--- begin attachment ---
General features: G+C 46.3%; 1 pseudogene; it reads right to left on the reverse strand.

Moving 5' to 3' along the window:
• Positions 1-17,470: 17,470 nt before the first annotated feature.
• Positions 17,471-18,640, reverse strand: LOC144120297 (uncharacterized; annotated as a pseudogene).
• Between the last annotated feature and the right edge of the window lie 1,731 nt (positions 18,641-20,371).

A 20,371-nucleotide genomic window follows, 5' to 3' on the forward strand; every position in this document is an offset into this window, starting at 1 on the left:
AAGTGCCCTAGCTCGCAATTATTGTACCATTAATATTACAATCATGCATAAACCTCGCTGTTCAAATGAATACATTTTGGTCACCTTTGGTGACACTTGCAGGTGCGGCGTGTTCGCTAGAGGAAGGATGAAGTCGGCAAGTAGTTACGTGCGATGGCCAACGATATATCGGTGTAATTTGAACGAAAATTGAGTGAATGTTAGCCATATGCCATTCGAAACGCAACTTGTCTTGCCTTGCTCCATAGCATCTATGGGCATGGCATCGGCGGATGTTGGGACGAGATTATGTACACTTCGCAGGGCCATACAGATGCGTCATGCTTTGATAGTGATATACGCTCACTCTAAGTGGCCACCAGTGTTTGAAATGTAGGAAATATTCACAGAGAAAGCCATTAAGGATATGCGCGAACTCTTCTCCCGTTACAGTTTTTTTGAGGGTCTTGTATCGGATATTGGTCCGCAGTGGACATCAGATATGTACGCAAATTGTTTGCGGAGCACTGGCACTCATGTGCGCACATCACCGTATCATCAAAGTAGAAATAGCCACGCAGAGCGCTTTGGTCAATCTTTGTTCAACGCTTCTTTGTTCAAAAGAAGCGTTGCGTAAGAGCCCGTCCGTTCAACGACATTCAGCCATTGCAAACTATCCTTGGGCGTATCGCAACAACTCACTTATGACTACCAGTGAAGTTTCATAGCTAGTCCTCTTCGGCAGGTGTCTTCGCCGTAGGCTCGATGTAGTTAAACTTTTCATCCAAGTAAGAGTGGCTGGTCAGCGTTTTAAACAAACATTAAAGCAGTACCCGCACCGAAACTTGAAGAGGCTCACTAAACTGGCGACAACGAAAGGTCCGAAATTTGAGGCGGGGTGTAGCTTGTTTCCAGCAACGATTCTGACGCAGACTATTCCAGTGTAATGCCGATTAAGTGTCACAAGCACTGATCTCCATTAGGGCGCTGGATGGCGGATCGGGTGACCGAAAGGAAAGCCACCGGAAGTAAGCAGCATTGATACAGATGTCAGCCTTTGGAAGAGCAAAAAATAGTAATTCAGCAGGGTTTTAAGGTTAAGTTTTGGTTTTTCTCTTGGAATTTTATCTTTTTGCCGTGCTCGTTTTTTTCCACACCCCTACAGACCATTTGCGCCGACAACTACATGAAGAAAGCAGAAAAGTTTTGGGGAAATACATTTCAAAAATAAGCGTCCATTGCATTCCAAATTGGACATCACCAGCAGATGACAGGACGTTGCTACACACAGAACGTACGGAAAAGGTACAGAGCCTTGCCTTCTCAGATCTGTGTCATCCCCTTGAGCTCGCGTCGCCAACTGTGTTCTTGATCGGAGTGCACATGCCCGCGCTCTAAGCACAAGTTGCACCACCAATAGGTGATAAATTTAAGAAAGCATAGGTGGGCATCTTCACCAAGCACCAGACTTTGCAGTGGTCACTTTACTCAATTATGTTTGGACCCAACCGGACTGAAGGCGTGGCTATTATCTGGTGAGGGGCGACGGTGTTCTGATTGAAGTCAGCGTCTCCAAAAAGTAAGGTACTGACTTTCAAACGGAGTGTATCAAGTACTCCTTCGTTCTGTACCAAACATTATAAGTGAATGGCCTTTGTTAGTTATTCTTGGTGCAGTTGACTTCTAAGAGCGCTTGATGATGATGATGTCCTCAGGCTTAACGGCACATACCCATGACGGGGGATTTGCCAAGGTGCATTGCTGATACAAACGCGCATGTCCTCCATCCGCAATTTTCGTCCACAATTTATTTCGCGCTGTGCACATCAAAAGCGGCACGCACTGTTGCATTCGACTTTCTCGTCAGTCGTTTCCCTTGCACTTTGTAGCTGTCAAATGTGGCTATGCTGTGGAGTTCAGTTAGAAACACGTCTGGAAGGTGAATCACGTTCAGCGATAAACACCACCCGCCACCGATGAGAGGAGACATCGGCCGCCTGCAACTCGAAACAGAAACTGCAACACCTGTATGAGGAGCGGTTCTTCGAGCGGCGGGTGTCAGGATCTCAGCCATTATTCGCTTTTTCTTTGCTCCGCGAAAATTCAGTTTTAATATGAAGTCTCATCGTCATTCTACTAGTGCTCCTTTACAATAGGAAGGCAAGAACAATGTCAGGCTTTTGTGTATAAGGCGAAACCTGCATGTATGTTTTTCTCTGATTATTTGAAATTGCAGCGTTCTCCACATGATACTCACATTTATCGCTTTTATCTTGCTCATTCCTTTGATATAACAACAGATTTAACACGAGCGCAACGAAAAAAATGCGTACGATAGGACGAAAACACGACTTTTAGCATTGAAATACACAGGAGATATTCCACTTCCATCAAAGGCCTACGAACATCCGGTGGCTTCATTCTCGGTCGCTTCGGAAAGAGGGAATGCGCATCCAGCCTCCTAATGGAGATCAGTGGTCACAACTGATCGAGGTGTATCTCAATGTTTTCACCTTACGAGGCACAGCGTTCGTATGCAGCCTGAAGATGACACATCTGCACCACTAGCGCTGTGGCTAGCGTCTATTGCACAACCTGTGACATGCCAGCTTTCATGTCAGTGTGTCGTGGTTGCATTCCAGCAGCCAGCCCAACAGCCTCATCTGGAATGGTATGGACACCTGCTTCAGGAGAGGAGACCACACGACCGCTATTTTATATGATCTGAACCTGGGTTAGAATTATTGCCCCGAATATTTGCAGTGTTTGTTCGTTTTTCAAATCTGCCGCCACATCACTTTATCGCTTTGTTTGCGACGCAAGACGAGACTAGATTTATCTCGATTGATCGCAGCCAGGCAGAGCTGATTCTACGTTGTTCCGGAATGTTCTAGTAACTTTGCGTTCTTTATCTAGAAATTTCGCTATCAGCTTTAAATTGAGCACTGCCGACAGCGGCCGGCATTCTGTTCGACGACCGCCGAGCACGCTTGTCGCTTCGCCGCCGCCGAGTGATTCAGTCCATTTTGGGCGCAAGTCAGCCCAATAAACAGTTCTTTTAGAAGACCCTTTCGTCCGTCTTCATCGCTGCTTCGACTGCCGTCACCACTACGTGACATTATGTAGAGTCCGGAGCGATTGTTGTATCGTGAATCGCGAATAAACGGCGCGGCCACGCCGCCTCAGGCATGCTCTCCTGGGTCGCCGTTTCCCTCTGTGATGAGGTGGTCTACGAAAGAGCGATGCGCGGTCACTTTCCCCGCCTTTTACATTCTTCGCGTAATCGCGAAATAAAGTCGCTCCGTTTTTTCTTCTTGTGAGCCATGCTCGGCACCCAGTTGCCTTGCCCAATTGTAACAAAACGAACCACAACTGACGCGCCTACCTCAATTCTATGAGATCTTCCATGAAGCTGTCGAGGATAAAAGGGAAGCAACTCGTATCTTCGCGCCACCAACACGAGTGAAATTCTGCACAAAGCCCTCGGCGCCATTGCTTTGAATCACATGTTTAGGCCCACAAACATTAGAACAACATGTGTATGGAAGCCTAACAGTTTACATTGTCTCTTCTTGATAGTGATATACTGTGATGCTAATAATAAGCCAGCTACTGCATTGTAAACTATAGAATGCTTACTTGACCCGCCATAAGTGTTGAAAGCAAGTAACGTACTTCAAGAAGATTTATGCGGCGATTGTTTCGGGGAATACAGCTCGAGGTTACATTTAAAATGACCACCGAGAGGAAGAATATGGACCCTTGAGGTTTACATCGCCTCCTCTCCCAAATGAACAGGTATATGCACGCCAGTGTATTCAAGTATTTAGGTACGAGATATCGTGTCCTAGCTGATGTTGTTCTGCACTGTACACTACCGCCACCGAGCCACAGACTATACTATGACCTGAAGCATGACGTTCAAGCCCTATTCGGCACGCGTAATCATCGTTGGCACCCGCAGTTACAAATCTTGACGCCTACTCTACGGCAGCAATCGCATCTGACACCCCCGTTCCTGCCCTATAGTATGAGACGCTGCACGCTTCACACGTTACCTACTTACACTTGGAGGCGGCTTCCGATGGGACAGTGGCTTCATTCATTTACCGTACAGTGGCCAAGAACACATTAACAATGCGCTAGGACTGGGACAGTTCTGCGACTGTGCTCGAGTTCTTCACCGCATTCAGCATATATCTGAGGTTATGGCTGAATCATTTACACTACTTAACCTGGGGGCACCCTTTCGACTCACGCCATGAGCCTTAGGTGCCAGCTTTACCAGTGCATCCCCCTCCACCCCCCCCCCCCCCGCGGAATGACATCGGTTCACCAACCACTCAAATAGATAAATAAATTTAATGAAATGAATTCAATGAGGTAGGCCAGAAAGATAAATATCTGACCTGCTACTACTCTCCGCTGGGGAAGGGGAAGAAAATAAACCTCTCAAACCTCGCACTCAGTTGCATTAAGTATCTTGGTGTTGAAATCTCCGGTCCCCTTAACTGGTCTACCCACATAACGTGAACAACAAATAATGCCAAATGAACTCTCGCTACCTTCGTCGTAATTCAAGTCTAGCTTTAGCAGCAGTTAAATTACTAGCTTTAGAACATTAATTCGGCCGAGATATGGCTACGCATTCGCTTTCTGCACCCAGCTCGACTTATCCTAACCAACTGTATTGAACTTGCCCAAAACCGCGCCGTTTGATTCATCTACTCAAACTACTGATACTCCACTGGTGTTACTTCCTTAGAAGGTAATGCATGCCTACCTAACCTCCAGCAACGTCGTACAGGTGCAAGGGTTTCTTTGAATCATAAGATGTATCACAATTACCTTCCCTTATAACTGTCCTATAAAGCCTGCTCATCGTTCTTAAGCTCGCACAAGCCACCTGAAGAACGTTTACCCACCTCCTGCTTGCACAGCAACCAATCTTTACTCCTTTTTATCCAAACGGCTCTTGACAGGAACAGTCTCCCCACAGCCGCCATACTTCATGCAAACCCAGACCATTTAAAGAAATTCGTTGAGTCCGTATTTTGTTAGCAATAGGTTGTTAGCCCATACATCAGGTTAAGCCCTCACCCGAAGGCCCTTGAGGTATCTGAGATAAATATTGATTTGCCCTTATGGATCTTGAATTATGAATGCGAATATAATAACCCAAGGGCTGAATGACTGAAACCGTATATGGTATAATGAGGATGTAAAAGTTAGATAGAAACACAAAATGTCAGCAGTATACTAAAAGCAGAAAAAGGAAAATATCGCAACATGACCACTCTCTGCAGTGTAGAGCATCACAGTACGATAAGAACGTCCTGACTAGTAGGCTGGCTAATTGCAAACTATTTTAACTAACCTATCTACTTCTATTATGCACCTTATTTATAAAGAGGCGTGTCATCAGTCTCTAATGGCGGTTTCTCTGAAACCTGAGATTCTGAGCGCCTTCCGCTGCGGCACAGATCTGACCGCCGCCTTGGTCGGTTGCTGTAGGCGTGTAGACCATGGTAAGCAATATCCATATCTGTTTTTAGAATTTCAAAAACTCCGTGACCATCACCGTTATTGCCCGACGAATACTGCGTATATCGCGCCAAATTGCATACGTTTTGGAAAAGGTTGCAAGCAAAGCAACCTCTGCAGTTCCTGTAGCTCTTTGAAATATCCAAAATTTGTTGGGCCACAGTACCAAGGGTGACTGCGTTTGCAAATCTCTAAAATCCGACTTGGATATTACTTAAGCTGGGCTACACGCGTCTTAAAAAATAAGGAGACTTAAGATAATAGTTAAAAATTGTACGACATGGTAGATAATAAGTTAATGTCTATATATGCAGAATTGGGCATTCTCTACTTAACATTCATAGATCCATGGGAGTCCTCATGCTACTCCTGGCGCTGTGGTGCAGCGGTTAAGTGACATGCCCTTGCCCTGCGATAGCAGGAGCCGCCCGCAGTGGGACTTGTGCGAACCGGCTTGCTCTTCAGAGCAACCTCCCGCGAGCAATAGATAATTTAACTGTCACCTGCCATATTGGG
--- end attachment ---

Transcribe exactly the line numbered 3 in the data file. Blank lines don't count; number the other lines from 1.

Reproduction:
• Positions 1-17,470: 17,470 nt before the first annotated feature.